In the past month, the State of Alabama has pre-filed a new Unclaimed Property bill that would affect the escheatment of insurance benefits. Alabama HB 126 would enact legislation similar to the National Conference of Insurance Legislators (NCOIL) Unclaimed Life Insurance Benefits Act, making them the fourth state to propose such a measure, after Kentucky, Tennessee, and Maryland.
Alabama HB 126 was pre-filed on February 2nd, and proposes legislation almost identical to the other three states listed above. The details of this act have been previously outlined on this blog. In summary, the NCOIL Unclaimed Life Insurance Benefits Act mandates that Life Insurance companies perform a comparison between in-force life insurance policies and retained asset accounts against the United States Social Security Administration’s Death Master File (DMF) or any other database or service that is at least as comprehensive as the DMF. If a match is identified, the insurer must perform a good-faith effort to confirm the death and determine if benefits are due. A second good-faith search is required to locate any beneficiaries and provide necessary claims forms and instructions if there are benefits are to be paid. In the event that benefits go unclaimed, the model act provides policies for life insurers to notify state treasury departments and escheat the funds appropriately.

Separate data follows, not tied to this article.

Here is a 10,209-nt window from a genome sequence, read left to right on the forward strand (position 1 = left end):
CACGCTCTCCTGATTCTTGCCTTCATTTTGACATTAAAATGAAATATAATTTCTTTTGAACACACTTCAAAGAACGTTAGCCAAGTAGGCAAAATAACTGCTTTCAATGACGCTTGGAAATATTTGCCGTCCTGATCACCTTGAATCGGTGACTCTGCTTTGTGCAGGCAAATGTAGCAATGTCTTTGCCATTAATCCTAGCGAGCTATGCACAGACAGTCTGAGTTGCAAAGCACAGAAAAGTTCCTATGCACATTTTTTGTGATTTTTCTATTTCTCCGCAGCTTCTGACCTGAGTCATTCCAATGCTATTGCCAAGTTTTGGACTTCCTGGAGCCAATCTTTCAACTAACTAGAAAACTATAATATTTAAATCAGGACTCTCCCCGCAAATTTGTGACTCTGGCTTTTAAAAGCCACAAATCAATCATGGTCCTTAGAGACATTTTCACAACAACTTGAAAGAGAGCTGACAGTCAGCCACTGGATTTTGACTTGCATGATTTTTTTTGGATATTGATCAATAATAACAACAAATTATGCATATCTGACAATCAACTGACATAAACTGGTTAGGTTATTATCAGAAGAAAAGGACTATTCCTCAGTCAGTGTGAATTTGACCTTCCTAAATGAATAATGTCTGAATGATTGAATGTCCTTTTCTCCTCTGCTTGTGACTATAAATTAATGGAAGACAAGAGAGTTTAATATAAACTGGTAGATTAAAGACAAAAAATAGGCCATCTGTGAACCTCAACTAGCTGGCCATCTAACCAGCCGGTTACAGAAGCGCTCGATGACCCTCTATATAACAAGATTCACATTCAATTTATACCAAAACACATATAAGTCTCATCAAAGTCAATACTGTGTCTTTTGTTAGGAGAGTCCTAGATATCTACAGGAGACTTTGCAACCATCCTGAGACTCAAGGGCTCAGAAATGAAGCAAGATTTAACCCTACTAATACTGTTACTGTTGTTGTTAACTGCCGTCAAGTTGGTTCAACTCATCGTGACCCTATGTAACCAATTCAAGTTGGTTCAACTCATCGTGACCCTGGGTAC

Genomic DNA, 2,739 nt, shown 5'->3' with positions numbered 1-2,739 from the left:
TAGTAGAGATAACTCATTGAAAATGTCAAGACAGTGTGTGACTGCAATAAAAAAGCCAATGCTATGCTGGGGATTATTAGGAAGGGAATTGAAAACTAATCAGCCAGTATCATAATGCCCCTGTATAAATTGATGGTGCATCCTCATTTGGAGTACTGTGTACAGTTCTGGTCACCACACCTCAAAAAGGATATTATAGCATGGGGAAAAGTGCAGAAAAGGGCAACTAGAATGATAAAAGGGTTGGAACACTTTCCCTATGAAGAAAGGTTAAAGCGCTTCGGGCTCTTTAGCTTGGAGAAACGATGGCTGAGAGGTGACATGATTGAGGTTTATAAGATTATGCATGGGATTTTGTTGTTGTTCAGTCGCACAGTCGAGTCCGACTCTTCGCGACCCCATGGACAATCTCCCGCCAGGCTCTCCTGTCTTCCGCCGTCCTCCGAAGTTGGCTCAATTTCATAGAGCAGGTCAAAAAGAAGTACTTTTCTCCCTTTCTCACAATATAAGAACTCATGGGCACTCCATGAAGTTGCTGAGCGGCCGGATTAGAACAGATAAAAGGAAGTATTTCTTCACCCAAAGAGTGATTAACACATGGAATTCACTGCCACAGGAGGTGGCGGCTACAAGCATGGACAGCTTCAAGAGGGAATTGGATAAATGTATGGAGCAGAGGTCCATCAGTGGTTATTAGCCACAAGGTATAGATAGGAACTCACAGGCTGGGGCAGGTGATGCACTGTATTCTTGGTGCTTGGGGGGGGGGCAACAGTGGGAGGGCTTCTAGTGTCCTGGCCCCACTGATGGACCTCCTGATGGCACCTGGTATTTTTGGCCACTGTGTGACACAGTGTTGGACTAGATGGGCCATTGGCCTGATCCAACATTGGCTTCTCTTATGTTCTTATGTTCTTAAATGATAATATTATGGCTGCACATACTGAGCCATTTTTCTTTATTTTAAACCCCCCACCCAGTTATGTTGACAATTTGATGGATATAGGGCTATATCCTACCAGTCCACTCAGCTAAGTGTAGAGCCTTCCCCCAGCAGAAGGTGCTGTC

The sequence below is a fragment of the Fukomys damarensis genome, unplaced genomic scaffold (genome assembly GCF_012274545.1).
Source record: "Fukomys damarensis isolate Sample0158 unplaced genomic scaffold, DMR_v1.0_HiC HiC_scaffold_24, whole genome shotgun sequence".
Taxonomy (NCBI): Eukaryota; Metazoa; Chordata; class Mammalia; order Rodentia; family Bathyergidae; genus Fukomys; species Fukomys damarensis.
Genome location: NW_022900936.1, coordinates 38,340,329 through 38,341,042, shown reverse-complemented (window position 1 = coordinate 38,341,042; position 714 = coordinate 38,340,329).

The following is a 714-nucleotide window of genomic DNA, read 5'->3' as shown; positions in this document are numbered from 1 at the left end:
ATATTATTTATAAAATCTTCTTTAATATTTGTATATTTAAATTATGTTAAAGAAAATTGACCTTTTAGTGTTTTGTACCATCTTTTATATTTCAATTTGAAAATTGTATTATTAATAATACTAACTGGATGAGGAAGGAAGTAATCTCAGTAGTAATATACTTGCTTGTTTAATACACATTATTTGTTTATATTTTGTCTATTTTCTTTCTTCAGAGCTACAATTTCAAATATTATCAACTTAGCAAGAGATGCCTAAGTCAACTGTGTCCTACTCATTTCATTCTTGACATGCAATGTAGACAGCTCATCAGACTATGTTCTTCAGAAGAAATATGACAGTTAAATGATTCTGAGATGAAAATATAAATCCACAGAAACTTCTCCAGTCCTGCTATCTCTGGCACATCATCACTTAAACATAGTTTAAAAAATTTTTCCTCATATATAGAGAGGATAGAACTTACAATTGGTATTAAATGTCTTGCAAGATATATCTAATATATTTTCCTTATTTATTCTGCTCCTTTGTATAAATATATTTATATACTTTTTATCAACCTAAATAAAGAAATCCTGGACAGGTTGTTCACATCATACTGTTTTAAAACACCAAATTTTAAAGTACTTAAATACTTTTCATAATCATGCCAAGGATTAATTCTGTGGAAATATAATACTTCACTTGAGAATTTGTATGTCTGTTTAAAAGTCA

We will continue to monitor this bill and similar legislation that impacts the life insurance industry, as additional states are likely to adopt the NCOIL Unclaimed Life Insurance Benefits Act in the coming months. Visit our blog and our unclaimed property newsletter, Keanotes for additional news and insight.
Alabama Unclaimed Property Update:
The Alabama Legislature passed HB 126 on May 15, 2012. As a result, life insurers are required to perform a comparison between in-force life insurance policies and retained asset accounts against the DMF for the first time beginning June 1, 2014 and have the comparison completed by January 1, 2017. Thereafter, an insurer must maintain a program to perform the comparison at least once every three years. Insurers must also complete the searches outlined above in the event that a potential match is identified.